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Continuing a series in which we look at Cornish Stone Circles, Tregeseal in West Penwith is next on our list. The circle at Tregeseal has been mentioned several times here on the Journal already, almost exclusively to report on damage to the stones or surrounding monuments.

The stone circle at Tregeseal now stands alone on the gentle slopes of Truthwall Common to the south of Carn Kenidjack about a mile from the town of St Just, but originally it was part of a ritual complex comprising two and possibly three circles in a roughly east-west alignment.

Tregeseal, looking NW, Carn Kenidjack on the horizon. © AlanS.

Sadly, damage and desecration seems to be a recurring theme with this circle, as now only the single easterly circle remains, but there was a second (and possibly a third) in the past. Of the second circle, only a single stone remains, and that is included within a ‘Cornish Hedge’ field boundary to the west. But in the past, the second or West circle was likened to Castlerigg in Cumbria, due to the fact that there was an assortment of stones forming a small area adjacent to the circle on the SW. This can plainly be seen in a plan in the Victoria County History, dated 1902.

1902 Plan of Tregeseal, from the Victoria County History

The third circle is only detectable now through aerial photos at certain times of the year. The surviving circle has undergone extensive repair and restoration over the years, and now consists of 19 stones where once it is thought there were at least 21.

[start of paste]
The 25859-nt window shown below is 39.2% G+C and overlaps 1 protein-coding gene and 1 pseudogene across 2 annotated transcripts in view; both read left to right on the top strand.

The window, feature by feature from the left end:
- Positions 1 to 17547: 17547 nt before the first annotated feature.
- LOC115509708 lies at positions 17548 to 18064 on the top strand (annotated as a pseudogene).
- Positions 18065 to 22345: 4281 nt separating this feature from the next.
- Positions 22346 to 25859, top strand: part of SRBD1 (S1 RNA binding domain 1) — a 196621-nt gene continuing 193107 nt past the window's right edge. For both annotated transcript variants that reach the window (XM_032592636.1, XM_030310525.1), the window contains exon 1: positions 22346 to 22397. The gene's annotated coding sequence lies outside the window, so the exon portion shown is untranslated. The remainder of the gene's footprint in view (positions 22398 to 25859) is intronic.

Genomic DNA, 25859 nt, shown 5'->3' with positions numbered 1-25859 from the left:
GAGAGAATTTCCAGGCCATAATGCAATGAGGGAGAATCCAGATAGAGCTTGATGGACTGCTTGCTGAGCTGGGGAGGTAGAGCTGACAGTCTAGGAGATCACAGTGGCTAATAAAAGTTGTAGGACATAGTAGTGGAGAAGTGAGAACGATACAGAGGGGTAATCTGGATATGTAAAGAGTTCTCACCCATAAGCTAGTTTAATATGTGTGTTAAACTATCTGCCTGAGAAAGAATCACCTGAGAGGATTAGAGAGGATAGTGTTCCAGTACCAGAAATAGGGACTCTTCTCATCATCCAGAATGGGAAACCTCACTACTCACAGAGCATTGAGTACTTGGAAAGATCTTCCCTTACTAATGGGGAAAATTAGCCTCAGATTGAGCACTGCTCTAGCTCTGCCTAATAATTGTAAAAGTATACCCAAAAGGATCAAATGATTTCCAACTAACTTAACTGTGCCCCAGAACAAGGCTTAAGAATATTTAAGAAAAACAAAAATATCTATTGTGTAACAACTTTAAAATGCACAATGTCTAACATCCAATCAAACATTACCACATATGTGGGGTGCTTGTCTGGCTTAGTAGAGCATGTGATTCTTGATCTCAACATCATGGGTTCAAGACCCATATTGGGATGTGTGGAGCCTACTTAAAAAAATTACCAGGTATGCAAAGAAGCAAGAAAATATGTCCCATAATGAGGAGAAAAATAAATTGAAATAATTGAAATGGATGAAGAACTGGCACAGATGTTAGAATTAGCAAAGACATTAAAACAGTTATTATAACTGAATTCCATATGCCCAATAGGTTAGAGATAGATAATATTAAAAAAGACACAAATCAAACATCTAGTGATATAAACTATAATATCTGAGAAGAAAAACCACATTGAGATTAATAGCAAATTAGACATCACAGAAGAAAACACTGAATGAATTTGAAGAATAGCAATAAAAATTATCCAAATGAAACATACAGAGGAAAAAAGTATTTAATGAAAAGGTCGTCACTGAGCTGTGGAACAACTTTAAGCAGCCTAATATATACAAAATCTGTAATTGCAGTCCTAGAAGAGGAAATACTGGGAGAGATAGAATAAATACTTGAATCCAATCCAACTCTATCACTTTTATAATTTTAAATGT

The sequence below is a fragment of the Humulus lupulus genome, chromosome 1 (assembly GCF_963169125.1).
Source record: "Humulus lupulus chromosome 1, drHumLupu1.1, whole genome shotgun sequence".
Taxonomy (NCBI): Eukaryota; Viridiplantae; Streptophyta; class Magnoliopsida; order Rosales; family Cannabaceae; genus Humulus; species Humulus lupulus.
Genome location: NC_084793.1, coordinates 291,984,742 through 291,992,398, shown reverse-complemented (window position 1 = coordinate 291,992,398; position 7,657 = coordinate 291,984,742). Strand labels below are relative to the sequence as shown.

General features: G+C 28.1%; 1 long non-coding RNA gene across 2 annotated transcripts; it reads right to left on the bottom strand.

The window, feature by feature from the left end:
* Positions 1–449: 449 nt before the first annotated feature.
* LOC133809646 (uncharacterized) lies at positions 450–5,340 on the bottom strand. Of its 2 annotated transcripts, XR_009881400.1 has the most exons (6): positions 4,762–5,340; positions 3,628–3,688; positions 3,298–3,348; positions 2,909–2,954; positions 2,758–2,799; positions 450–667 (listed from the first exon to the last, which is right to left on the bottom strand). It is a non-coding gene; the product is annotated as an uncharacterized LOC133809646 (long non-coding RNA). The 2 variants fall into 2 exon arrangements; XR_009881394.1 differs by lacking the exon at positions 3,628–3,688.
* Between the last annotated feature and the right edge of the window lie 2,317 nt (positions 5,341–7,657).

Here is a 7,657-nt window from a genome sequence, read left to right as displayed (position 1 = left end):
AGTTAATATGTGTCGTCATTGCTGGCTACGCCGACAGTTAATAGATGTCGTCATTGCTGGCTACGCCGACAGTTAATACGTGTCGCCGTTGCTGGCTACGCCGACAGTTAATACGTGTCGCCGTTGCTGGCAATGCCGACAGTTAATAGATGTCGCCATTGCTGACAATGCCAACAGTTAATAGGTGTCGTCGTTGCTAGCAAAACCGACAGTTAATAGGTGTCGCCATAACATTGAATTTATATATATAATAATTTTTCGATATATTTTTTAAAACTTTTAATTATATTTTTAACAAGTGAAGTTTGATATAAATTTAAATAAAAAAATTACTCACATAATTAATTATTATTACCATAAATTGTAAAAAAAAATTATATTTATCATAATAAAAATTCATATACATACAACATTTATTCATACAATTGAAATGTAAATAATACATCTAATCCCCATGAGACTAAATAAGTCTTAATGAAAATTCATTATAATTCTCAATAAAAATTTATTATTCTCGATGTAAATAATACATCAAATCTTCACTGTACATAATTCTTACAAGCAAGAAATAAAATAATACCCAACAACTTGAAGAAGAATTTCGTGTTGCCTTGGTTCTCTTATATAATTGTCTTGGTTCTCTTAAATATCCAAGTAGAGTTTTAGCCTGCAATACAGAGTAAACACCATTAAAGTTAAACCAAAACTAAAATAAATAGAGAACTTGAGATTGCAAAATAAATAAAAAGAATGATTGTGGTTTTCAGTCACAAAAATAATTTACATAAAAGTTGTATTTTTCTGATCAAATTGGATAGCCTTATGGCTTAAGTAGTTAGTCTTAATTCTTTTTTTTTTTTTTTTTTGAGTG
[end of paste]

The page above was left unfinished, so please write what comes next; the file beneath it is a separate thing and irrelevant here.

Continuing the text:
Tregeseal, looking NW. © AlanS

Dr Borlase mentions the circles in his MS. Parochial Memoirs (1738):

‘On Tregaseal-downs are two circles of stones placed on end, standing east and west of each other. In the eastern, 17 stones are still standing, two prostrate, one broken off. Diameter, 23 paces. In the western, 10 standing, four prostrate, about 26 paces diameter, called Tregaseal Dancing Stones.’

In 2004, a planned gorse fire got out of control and many of the stones were blackened, damaging the lichen thereon.

Tregeseal in 2004, showing extent of gorse fire. © AlanS.

More recently, a controversial scheme to ‘manage’ the open access moor has seen fences erected, and long-horn cattle free to roam amongst the stones, several of which are now loose. So more restoration work will doubtless be required in the near future.

Longhorns within the circle.

The name ‘Dancing Stones’, as used in the Borlase quote above, refers to the common legend that the stones were young girls found dancing on the Sabbath, and thus turned to stone for all eternity for their sins. Although there are barrows and a line of holed stones nearby on the moors to the east, there is no surviving sign of an outlier stone here. Such outliers are often referred to as the musicians at the dance (cf. The Blind Fiddler at Boscawen-Un, the Pipers at the Merry Maidens and also the Hurlers complex on Bodmin)

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